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dc.contributor.authorWojcik GL
dc.contributor.authorFuchsberger C
dc.contributor.authorTaliun D
dc.contributor.authorWelch R
dc.contributor.authorMartin AR
dc.contributor.authorShringarpure S
dc.contributor.authorCarlson CS
dc.contributor.authorAbecasis G
dc.contributor.authorKang HM
dc.contributor.authorBoehnke M
dc.contributor.authorBustamante CD
dc.contributor.authorGignoux CR
dc.contributor.authorKenny EE
dc.date.accessioned2018-11-12T15:22:54Z
dc.date.available2018-11-12T15:22:54Z
dc.date.issued2018
dc.identifier.issn2160-1836
dc.identifier.urihttp://dx.doi.org/10.1534/g3.118.200502
dc.identifier.urihttp://hdl.handle.net/10863/7166
dc.description.abstractThe emergence of very large cohorts in genomic research has facilitated a focus on genotype-imputation strategies to power rare variant association. These strategies have benefited from improvements in imputation methods and association tests, however little attention has been paid to ways in which array design can increase rare variant association power. Therefore, we developed a novel framework to select tag SNPs using the reference panel of 26 populations from Phase 3 of the 1000 Genomes Project. We evaluate tag SNP performance via mean imputed r2 at untyped sites using leave-one-out internal validation and standard imputation methods, rather than pairwise linkage disequilibrium. Moving beyond pairwise metrics allows us to account for haplotype diversity across the genome for improve imputation accuracy and demonstrates population-specific biases from pairwise estimates. We also examine array design strategies that contrast multi-ethnic cohorts vs. single populations, and show a boost in performance for the former can be obtained by prioritizing tag SNPs that contribute information across multiple populations simultaneously. Using our framework, we demonstrate increased imputation accuracy for rare variants (frequency < 1%) by 0.5-3.1% for an array of one million sites and 0.7-7.1% for an array of 500,000 sites, depending on the population. Finally, we show how recent explosive growth in non-African populations means tag SNPs capture on average 30% fewer other variants than in African populations. The unified framework presented here will enable investigators to make informed decisions for the design of new arrays, and help empower the next phase of rare variant association for global health.en_US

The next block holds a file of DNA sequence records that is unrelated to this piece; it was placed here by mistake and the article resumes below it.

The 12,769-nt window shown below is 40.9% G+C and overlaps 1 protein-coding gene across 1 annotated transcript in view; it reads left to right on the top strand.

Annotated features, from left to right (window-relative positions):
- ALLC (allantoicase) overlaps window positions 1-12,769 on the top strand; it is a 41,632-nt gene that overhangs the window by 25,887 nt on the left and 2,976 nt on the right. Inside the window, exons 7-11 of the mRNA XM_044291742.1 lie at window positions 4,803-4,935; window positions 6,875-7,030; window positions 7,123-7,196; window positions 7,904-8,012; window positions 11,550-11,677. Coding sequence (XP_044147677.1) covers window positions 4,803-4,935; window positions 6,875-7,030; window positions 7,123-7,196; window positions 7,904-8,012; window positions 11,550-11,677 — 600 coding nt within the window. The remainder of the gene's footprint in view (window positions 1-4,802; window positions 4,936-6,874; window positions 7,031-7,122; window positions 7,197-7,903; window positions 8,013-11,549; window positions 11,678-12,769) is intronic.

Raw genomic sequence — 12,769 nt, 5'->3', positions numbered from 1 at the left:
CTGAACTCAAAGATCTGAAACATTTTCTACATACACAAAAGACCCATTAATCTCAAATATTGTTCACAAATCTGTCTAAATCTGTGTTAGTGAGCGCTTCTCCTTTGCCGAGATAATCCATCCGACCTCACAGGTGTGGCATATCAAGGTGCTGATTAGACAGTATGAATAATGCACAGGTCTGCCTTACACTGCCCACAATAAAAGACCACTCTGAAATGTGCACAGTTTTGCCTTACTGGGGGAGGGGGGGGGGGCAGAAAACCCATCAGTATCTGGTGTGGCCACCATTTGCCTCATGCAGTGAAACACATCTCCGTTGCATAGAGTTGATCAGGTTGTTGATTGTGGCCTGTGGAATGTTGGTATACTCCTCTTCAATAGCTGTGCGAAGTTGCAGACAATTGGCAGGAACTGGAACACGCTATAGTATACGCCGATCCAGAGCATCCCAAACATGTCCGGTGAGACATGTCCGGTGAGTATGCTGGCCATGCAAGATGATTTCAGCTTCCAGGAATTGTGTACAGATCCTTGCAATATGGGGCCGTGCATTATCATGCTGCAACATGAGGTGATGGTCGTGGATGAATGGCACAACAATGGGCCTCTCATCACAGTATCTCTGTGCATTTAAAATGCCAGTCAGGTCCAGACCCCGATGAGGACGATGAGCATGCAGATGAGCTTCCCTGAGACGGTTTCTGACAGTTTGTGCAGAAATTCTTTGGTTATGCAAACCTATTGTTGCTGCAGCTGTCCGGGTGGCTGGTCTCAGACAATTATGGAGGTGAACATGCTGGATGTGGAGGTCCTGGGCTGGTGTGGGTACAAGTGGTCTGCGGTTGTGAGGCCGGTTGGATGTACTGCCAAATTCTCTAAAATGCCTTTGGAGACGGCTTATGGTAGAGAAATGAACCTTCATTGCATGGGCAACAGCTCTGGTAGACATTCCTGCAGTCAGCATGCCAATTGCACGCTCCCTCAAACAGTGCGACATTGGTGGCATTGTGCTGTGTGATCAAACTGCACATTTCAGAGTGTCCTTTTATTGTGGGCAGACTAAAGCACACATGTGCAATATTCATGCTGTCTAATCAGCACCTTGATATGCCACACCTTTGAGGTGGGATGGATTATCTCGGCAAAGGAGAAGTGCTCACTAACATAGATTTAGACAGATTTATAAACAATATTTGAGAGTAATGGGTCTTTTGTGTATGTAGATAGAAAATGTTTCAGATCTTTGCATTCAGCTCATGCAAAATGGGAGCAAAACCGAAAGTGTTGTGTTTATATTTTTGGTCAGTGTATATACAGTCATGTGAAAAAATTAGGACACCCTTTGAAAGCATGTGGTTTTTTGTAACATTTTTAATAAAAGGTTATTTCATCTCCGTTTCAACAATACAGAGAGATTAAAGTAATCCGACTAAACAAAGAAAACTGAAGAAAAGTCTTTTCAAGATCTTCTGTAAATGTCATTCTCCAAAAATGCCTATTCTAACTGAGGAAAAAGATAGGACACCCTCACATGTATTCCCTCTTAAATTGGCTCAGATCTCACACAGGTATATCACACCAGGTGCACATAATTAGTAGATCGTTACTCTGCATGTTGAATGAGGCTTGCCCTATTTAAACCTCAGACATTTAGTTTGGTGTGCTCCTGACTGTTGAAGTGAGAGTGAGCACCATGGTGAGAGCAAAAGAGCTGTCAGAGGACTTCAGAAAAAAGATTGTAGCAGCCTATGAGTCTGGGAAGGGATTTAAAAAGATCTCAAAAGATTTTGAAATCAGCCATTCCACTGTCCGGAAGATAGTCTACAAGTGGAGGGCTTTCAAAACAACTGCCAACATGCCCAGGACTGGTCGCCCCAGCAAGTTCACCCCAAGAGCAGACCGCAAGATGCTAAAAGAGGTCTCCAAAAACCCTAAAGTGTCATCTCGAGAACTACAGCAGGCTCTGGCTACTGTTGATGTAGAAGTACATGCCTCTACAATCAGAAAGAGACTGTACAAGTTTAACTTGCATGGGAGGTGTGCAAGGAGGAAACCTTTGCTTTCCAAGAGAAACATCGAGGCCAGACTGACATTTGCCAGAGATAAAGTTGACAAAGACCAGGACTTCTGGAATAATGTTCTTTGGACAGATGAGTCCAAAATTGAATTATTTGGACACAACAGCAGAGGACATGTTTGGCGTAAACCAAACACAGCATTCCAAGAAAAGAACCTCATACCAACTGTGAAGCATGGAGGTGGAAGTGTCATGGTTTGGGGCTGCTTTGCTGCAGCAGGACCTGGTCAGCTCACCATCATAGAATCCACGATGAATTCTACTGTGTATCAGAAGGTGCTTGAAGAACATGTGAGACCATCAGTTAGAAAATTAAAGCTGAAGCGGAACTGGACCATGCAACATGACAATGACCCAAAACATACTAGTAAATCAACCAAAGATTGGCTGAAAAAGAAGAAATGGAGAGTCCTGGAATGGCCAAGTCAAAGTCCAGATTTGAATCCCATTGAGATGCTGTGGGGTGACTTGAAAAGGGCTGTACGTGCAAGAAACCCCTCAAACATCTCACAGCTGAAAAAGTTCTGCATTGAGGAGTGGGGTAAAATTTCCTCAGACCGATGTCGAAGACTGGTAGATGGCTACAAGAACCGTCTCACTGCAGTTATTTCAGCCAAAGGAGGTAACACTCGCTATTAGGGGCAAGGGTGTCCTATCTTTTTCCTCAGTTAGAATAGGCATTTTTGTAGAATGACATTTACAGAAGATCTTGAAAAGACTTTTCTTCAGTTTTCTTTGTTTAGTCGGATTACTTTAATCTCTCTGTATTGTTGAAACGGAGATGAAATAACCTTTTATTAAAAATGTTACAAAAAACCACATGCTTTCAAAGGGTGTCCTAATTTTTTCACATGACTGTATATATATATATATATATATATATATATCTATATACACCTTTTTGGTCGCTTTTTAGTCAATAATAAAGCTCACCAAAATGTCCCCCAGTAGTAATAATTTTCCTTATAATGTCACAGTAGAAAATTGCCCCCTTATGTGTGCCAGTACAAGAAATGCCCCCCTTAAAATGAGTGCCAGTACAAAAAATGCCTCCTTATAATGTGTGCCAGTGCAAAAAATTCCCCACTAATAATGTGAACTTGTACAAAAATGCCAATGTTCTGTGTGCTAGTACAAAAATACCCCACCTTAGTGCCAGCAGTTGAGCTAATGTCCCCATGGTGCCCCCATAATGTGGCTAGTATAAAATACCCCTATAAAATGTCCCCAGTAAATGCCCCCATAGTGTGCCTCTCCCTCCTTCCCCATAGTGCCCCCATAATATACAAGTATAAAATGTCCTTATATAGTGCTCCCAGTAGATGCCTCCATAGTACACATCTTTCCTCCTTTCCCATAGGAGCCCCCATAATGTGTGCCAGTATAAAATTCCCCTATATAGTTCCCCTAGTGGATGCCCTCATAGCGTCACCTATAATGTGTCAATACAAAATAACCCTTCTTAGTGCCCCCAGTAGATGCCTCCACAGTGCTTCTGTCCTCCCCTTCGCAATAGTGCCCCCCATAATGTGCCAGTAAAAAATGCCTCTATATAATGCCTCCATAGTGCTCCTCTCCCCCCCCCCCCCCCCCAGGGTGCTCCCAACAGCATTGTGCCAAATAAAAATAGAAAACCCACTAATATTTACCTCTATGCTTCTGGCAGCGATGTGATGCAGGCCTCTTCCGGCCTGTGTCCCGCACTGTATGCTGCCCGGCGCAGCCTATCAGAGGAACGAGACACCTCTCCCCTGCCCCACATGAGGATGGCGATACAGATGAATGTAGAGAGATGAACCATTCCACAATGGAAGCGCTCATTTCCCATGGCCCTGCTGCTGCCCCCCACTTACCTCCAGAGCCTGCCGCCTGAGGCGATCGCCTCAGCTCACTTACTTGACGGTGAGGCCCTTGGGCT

dc.language.isoenen_US
dc.rights
dc.subjectGenomicsen_US
dc.subjectImputation
dc.subjectStatistical Genetics
dc.subjectArray design
dc.subjectTag SNPs
dc.titleImputation-Aware Tag SNP Selection To Improve Power for Large-Scale, Multi-ethnic Association Studiesen_US
dc.typeArticleen_US
dc.date.updated2018-11-12T14:26:59Z
dc.language.isiEN-GB
dc.journal.titleGenes Genomes Genetics
dc.description.fulltextnoneen_US


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